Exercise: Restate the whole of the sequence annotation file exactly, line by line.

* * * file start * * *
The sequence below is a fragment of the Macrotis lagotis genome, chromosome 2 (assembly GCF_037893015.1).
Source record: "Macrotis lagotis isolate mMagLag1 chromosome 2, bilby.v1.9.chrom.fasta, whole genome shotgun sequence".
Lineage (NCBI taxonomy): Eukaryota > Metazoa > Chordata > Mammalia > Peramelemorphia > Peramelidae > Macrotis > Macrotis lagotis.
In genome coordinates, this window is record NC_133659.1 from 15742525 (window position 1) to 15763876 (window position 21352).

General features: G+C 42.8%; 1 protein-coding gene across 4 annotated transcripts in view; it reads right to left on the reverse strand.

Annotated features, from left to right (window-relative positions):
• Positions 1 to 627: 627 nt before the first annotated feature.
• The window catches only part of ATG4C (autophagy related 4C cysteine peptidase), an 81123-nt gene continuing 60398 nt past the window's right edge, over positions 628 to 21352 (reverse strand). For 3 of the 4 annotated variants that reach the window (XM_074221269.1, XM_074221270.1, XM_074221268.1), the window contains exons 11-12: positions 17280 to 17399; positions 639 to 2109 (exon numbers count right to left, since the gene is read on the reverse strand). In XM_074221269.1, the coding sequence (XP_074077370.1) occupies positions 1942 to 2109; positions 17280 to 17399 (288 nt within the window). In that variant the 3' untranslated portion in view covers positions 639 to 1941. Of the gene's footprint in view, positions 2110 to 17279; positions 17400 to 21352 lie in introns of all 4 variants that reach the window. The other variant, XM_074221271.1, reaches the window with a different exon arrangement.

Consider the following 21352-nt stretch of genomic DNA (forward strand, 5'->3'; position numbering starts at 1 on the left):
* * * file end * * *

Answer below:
The sequence below is a fragment of the Macrotis lagotis genome, chromosome 2 (assembly GCF_037893015.1).
Source record: "Macrotis lagotis isolate mMagLag1 chromosome 2, bilby.v1.9.chrom.fasta, whole genome shotgun sequence".
Lineage (NCBI taxonomy): Eukaryota > Metazoa > Chordata > Mammalia > Peramelemorphia > Peramelidae > Macrotis > Macrotis lagotis.
In genome coordinates, this window is record NC_133659.1 from 15742525 (window position 1) to 15763876 (window position 21352).

General features: G+C 42.8%; 1 protein-coding gene across 4 annotated transcripts in view; it reads right to left on the reverse strand.

Annotated features, from left to right (window-relative positions):
• Positions 1 to 627: 627 nt before the first annotated feature.
• The window catches only part of ATG4C (autophagy related 4C cysteine peptidase), an 81123-nt gene continuing 60398 nt past the window's right edge, over positions 628 to 21352 (reverse strand). For 3 of the 4 annotated variants that reach the window (XM_074221269.1, XM_074221270.1, XM_074221268.1), the window contains exons 11-12: positions 17280 to 17399; positions 639 to 2109 (exon numbers count right to left, since the gene is read on the reverse strand). In XM_074221269.1, the coding sequence (XP_074077370.1) occupies positions 1942 to 2109; positions 17280 to 17399 (288 nt within the window). In that variant the 3' untranslated portion in view covers positions 639 to 1941. Of the gene's footprint in view, positions 2110 to 17279; positions 17400 to 21352 lie in introns of all 4 variants that reach the window. The other variant, XM_074221271.1, reaches the window with a different exon arrangement.

Consider the following 21352-nt stretch of genomic DNA (forward strand, 5'->3'; position numbering starts at 1 on the left):